Like a reality show set on the glorified soundstage at 1600 Pennsylvania Ave., the details of one family's life have captivated the country -- if not the world -- making the Obamas seem within reach, an ordinary family that just happens to be living an extraordinary existence.
The White House, eager to cultivate an image-making media machinery that thrives on personality, has invited coverage from such outlets as television's "Access Hollywood" and "Extra." Aides dole out exclusives accordingly, acutely aware of the shelf life for cover stories in glamour and celebrity magazines.
Administration officials have even weighed the economics of paparazzi photography, strategically releasing images of the family to diminish the monetary value of unauthorized pictures and give the White House control over how the family is portrayed. In return for access, celebrity news outlets must refuse to publish unauthorized pictures -- or risk being cut off by the White House.
"If there are no images, then you create a supply-and-demand problem where the supply is none and the demand is huge," White House Press Secretary Robert Gibbs said. "If there is at least some supply that continues in a way that is respectful to who they are, you drive down the price and the paparazzi is not part of the equation."
The efforts have yielded political benefits for a president who, not long ago, was viewed by many as a rarity: a biracial candidate with roots in Hawaii, Kenya and Indonesia whose campaign was routinely forced to swat down rumors that he was a Muslim. On election day, polls showed that many Americans still were not sure whether Obama shared their values; now surveys show approval ratings in the 60s with a vast majority saying they trust him.
Michelle Obama, who scored dismal poll ratings last year when critics accused her of disrespecting America, now scores higher numbers than her husband -- in the 70s.
Much of the family coverage is coordinated by Michelle Obama's office and guided, in part, by a newly hired aide with unusual experience in the industries that shape image. Camille Johnston, a former aide to the Gore family, has worked as an executive in the magazine and entertainment worlds and until recently headed the Dodgers' communications department.
Since November, American magazine readers have seen a steady stream of coverage lionizing the Obamas and their marriage -- with access parceled out to Vogue, People, Essence and O, Oprah Winfrey's magazine.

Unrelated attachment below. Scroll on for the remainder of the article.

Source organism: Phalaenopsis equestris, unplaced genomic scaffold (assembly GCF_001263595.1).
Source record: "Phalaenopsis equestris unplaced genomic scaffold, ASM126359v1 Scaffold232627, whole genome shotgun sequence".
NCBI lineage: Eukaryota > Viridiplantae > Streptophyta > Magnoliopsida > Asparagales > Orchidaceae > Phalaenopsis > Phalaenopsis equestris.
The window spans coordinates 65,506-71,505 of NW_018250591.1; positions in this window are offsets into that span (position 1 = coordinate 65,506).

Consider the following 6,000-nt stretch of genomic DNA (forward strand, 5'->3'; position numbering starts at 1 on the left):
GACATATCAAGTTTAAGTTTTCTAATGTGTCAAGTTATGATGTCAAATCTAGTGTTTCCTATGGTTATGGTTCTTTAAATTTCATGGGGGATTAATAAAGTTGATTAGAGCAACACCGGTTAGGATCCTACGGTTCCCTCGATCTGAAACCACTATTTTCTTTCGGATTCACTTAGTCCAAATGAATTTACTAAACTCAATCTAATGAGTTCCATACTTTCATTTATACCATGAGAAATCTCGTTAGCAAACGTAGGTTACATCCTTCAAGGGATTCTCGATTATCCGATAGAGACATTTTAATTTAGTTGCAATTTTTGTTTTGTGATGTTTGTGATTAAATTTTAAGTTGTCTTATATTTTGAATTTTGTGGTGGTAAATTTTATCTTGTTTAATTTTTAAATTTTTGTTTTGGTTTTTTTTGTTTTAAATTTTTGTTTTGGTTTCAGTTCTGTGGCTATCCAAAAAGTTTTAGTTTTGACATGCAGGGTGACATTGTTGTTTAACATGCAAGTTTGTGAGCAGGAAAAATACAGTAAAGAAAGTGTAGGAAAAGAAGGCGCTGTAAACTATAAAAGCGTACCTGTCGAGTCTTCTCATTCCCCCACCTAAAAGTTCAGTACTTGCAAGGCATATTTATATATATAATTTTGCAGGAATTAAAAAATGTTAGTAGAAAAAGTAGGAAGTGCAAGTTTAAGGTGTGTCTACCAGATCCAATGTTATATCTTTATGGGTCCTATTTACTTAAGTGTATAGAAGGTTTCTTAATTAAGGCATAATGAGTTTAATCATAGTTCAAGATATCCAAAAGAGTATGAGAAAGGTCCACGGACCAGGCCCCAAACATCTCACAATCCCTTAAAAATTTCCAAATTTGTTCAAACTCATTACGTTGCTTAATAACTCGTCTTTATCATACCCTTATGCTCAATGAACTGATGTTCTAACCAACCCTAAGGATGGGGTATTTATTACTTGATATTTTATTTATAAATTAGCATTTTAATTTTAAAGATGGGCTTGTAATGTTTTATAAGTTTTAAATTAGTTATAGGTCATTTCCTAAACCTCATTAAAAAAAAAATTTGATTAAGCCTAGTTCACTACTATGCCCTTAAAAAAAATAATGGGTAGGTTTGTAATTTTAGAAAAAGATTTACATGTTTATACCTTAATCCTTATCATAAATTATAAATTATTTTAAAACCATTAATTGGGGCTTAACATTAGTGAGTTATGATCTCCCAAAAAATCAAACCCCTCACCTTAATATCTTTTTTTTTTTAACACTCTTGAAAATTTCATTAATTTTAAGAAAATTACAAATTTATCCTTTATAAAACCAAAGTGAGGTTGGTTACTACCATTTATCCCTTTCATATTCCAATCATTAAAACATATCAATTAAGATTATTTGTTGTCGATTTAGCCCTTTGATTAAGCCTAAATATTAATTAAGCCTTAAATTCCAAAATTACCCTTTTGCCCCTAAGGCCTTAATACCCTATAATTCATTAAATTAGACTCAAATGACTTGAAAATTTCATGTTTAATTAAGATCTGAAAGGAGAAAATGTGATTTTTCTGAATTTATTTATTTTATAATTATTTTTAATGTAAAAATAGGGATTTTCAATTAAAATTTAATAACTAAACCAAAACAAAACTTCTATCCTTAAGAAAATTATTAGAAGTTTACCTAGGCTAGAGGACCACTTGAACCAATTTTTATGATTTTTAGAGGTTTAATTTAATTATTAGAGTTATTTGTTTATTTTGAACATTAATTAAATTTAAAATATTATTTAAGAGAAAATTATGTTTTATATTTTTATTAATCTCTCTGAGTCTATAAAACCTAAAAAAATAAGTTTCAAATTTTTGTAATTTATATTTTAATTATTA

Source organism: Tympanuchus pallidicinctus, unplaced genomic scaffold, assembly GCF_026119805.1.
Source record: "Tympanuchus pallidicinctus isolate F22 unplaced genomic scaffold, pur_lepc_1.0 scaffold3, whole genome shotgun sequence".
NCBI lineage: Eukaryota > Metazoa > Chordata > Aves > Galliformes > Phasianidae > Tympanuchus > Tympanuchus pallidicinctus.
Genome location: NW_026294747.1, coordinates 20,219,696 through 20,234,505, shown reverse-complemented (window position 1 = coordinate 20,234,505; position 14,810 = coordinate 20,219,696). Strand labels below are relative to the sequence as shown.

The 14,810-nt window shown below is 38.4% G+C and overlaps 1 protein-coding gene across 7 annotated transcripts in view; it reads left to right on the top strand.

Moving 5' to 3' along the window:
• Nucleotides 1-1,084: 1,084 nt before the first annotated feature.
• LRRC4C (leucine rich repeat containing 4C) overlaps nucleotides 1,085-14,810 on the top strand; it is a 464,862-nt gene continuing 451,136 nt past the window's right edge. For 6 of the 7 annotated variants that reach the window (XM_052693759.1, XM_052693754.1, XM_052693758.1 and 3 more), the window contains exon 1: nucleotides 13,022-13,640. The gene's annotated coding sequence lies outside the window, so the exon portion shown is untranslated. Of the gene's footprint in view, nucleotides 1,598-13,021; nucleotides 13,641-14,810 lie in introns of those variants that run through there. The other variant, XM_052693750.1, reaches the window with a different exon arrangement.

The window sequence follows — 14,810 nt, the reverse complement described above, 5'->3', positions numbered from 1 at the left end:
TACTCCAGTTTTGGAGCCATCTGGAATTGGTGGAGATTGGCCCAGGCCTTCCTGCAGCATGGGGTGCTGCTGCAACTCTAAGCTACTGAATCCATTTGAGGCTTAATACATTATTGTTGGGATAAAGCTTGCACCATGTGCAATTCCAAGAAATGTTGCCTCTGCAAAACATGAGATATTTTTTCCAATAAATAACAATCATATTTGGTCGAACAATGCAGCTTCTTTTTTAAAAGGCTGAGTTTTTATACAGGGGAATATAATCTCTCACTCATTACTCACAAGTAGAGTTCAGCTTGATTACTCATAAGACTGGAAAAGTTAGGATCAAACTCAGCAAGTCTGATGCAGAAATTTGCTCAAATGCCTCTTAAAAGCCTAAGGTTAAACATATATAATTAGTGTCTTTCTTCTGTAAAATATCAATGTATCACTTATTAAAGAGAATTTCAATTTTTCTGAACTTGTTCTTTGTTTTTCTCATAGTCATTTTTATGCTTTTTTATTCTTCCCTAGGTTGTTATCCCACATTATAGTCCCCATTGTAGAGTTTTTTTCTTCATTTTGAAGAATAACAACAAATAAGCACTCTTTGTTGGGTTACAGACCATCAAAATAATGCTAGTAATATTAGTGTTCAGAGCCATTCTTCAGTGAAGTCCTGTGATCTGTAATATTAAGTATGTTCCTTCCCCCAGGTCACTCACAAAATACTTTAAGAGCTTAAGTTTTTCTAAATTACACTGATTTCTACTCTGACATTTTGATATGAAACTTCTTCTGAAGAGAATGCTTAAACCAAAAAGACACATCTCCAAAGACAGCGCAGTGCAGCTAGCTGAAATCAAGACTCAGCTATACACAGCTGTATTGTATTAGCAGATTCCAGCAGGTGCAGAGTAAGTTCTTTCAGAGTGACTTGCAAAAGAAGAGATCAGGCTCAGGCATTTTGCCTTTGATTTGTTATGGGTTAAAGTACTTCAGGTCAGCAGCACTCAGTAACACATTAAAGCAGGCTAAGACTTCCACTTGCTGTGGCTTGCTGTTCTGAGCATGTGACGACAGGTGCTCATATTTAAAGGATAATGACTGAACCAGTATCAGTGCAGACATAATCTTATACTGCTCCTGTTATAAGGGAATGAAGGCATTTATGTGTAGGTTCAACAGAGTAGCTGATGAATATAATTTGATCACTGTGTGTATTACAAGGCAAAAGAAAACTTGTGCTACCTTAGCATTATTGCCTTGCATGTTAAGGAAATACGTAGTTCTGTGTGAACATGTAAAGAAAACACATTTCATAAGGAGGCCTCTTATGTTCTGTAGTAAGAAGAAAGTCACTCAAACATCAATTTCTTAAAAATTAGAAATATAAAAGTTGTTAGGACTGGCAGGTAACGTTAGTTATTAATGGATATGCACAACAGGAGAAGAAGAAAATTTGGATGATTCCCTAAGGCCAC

"The Obama team has been masterful in the management of the image and the allocation of stories," said Angela Burt-Murray, editor of Essence, a magazine geared toward black women that was given access to Michelle Obama and her mother for a spread on their family life. "There's definitely a science to the way they're approaching this."
Embracing celebrity news outlets is nothing new for presidents or political figures, who are usually eager to relate to average Americans. The Clintons and Bushes sought coverage in People magazine, Ladies' Home Journal and other media that would showcase the families' softer sides. Bill Clinton inaugurated the tradition of appearing on late-night network television shows.
But White House aides and celebrity news executives say the Obamas are taking this engagement to a new level -- a result of intense public interest in the first black occupants of the White House and of the Obamas' desire to portray themselves as regular folks.
The White House last month welcomed a correspondent from "Extra," a celebrity TV show, for a sit-down interview with social secretary Desiree Rogers, a close Obama friend. One portion was headlined, "Obama Family: A to Z!"
Rogers assured viewers that the Obamas are "real people." She said that the first lady "maybe likes food a little bit more" and the president "would be satisfied just to have a salad and a boiled egg."
"They're much more fun to cover," said Lisa Gregorisch-Dempsey, senior executive producer of "Extra." "Michelle, with her friendship with Oprah, is just such a player in this world. And that love story with him -- it's almost too good to be true."
Last week, the Obama family put itself front and center as daughters Malia and Sasha joined their parents on the White House lawn for two made-for-television events. The girls participated in the annual Easter Egg Roll, and then starred in one of Washington's great media frenzies as they introduced Bo, their new Portuguese water dog. The pictures of the girls frolicking with the puppy were carried by celebrity and mainstream news outlets alike.
The White House also recently struck deals leading to favorable personality-driven coverage in two of the country's most prestigious newspapers -- promising the New York Times an exclusive look at the first lady's vegetable garden and the Washington Post the scoop on the puppy.
The Post, however, was beaten by an unusual rival: the celebrity website TMZ.com. Unnamed White House staff also provided some inside details on the dog to Us Weekly in time for the magazine to feature a photo spread of Bo's first trip to the White House.